10. The method of claim 1, further comprising:detecting the plural output signal portions using detectors; andcomparing, using a comparison stage, magnitudes and phases of output signals from the detectors for assessing a state of polarization of the return light signal from a reflector associated with the particular optical sensor.
11. The method of claim 10, further comprising:comparing, using a second comparison stage, magnitudes and phases of a first of the output signals with a delayed version of the first output signal; andcomparing with a third comparison stage, a second of the output signals with a delayed version of the second output signal.
12. The method of claim 11, further comprising:comparing, with a fourth comparison stage, the second output signal with a delayed version of the first output signal.
13. The method of claim 12, further comprising:comparing, with a fifth comparison stage, the first output signal with a delayed version of the second output signal.
14. The method of claim 1, further comprising:detecting the plural output signal portions using detectors;digitizing electrical versions of output signals from the detectors that are responsive to the plural output signal portions; andproviding the digitized versions of the output signals to a digital signal processing device to determine the birefringence of the particular optical sensor.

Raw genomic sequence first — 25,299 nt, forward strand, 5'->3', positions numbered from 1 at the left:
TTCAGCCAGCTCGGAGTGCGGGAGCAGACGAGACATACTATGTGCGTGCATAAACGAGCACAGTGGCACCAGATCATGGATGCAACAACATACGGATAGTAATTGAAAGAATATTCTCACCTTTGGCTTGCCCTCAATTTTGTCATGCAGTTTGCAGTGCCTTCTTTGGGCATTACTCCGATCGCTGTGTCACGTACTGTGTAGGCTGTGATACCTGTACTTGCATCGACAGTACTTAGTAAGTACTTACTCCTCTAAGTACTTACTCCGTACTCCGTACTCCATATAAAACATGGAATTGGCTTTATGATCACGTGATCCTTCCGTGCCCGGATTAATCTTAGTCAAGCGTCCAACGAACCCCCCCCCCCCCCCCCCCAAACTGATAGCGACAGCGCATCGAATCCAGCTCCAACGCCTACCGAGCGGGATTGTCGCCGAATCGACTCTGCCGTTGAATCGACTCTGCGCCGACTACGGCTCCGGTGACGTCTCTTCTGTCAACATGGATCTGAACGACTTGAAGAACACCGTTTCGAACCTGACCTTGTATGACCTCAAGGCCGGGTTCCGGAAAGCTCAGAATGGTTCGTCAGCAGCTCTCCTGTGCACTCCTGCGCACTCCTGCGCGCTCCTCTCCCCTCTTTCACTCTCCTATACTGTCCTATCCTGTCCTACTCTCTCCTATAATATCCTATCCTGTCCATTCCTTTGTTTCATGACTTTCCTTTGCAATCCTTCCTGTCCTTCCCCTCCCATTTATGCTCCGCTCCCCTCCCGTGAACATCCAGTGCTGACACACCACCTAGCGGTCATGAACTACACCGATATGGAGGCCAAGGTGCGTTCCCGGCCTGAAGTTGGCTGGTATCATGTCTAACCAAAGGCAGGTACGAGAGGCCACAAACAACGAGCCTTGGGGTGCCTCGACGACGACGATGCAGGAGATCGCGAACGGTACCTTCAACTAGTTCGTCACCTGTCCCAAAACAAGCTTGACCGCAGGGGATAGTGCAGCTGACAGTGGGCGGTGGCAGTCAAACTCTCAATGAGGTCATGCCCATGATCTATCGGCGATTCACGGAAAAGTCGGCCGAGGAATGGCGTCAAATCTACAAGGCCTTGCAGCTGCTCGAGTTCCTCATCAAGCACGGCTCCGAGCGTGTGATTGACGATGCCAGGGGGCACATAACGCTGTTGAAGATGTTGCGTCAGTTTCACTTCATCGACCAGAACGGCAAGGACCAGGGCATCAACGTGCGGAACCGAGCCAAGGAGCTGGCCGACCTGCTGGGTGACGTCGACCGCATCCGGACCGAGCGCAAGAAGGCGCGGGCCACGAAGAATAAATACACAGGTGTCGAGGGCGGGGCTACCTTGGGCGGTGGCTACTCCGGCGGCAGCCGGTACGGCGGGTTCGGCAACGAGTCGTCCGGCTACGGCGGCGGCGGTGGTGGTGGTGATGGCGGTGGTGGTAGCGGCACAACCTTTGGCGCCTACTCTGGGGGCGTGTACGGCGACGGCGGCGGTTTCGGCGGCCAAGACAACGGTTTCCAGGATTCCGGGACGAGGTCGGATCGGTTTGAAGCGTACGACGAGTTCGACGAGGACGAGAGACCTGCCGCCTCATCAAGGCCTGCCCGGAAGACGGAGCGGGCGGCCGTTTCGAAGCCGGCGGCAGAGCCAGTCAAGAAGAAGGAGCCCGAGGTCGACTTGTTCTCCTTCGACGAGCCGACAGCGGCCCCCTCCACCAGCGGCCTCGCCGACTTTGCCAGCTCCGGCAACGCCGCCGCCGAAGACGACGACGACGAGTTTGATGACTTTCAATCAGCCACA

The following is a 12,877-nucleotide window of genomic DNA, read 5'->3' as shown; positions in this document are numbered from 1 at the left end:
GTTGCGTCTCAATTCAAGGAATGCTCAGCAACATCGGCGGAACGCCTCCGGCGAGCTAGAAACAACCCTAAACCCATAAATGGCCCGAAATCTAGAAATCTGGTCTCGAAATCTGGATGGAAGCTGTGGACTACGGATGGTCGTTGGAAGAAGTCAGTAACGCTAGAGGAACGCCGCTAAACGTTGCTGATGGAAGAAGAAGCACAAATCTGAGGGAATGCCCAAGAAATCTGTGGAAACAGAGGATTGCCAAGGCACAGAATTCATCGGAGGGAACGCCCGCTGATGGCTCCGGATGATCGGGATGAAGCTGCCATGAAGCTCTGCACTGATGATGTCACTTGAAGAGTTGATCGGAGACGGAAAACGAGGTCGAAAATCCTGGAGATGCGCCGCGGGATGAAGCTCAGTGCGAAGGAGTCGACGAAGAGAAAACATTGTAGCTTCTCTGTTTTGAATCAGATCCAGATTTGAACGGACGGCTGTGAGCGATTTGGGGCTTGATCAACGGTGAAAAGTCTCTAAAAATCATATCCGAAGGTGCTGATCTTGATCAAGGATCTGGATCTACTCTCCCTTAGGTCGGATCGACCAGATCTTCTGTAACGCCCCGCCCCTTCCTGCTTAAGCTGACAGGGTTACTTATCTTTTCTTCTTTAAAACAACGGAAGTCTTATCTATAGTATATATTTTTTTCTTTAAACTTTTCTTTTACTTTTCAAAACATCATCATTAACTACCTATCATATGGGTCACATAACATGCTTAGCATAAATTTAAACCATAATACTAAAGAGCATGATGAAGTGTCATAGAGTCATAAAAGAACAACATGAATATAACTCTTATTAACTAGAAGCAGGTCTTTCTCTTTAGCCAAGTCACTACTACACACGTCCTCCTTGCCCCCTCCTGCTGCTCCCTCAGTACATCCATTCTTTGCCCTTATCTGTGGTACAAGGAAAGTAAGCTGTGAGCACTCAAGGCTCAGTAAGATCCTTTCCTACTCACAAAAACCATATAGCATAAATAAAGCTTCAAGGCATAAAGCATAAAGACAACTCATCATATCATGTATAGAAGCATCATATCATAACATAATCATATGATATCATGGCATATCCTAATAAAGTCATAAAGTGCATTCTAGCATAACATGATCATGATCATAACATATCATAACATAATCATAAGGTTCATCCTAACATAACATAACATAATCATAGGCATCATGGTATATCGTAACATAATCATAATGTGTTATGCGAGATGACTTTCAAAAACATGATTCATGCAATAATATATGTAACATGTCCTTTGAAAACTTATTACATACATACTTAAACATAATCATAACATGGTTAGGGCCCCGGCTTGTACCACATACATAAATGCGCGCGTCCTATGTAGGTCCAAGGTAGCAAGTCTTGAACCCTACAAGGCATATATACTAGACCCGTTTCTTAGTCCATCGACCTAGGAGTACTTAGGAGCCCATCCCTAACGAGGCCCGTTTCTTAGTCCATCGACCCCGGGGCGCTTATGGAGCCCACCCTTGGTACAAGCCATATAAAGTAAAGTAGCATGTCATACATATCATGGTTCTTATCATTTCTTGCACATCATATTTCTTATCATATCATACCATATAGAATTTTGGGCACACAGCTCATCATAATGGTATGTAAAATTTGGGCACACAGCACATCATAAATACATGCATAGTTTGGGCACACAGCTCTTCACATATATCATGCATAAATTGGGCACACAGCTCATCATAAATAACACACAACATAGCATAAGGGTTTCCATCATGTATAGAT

15. The method of claim 1, further comprising:providing two or more local oscillator paths associated with two or more different delays.
16. The method of claim 1, further comprising:determining a sensitivity of the optical sensors to polarization due to birefringence;receiving measurements from the optical sensors; andsubtracting noise due to this sensitivity of the optical sensors from the received measurements by the optical sensors.
17. A polarization-diverse, heterodyne optical interrogation system, comprising:an optical fiber;a plurality of optical sensors that are distinguishable using a multiplexing arrangement;a light source to transmit a light signal into the optical fiber for detection by the optical sensors;a detection subsystem to:use a mixer to mix a return light signal from the optical fiber that is responsive to the transmitted light signal with an optical local oscillator light signal, wherein the mixer is to output plural signal portions having different polarizations; anddetermine a birefringence of a particular one of the optical sensors based on the plural signal portions.